Throughout the ordeal, Michelle and her family leaned on their faith, attending adoration of the Blessed Sacrament every Wednesday as she had done for years, and developing a deep devotion to Our Lady of Good Success. She also turned to Dr. Kevin Connors of the Connors Clinic in Minnesota.
Last August, Michelle, who had been suffering abdominal pain and chronic constipation, had a CT scan that positively diagnosed constipation, but something was missing – the cancer was gone. Her two cancerous tumors were no longer there.
According to her husband, Tim, “Michelle is a walking example that prayer does work.” (Catholic Herald, May 5 and November Catholic Herald Family)
Much has changed at Pius XI High School, Milwaukee, since 1950, but there’s been at least one constant: Ed Drexler, a member of Gesu Parish, Milwaukee, has been on the staff. A 1944 graduate of Pius XI himself, Drexler celebrated his 90th birthday last year and marked his 66th year as a science teacher at the school.
Described by a colleague, Anne Haines, as having “a humble and gentle spirit,” Drexler is part of a small group of faculty and staff who meet daily to share the day’s Scripture readings, prayers and petitions. He is a “blessing beyond measure,” said Haines.
Drexler, who begins every class with prayer, is the author of Pius’ textbook on biology and also helped create the school’s TAC (teacher advisor contact) room system which integrates freshmen, sophomores, juniors and seniors into individualized homerooms.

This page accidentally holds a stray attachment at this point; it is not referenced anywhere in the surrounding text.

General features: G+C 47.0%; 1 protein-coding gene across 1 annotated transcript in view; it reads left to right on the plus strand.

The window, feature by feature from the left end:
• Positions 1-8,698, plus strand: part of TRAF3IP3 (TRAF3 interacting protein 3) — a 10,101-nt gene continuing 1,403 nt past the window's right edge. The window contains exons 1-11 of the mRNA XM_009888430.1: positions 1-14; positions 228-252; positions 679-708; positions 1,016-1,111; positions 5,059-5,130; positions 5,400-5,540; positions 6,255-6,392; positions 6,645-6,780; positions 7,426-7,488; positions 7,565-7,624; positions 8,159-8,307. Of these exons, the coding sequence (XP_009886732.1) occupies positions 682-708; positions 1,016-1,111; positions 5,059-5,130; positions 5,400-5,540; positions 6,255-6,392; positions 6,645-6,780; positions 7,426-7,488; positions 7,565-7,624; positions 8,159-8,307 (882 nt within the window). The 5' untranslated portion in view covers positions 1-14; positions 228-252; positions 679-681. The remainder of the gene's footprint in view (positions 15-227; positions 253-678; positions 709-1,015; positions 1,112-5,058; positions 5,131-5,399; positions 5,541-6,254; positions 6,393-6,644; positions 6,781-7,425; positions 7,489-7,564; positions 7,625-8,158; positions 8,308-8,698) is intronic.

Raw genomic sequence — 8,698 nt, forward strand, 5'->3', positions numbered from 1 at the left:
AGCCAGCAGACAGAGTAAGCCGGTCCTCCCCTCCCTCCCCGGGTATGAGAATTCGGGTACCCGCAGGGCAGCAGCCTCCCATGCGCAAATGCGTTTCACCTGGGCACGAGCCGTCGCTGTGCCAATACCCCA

“His compassion is evidence of him living the Gospel message to his colleagues and all in his care,” said Pius counselor Suzanne Lovinus. (Catholic Herald, May 12)
It’s been a whirlwind year for Carol Abraham, a member of St. John the Evangelist Parish, Twin Lakes, and Ms. Wheelchair Wisconsin 2016.
Abraham, 55, has Limb Girdle Muscular Dystrophy, a rare congenital neuromuscular disease. LGMD causes muscle weakness and Abraham has used an electric wheelchair since her 30s.
Even though her daily struggles are great, and she knows that one day it will leave her bedridden, Abraham looks upon it as a “gift,” one that God has used for the good of others.
“Living with a disability has shown me that, oftentimes, life’s struggles can truly be blessings in disguise,” she said, explaining that her disability gave her reason to draw closer to God and to rely on him for comfort through prayer.
Her state title, which she assumed last February, has allowed her to travel throughout Wisconsin, promoting self-advocacy, awareness and to work toward removing barriers for those with disabilities. (Catholic Herald, Aug. 4)
As he lay in the street bleeding from gunshot wounds to his stomach, groin and left leg in November 2014, Simon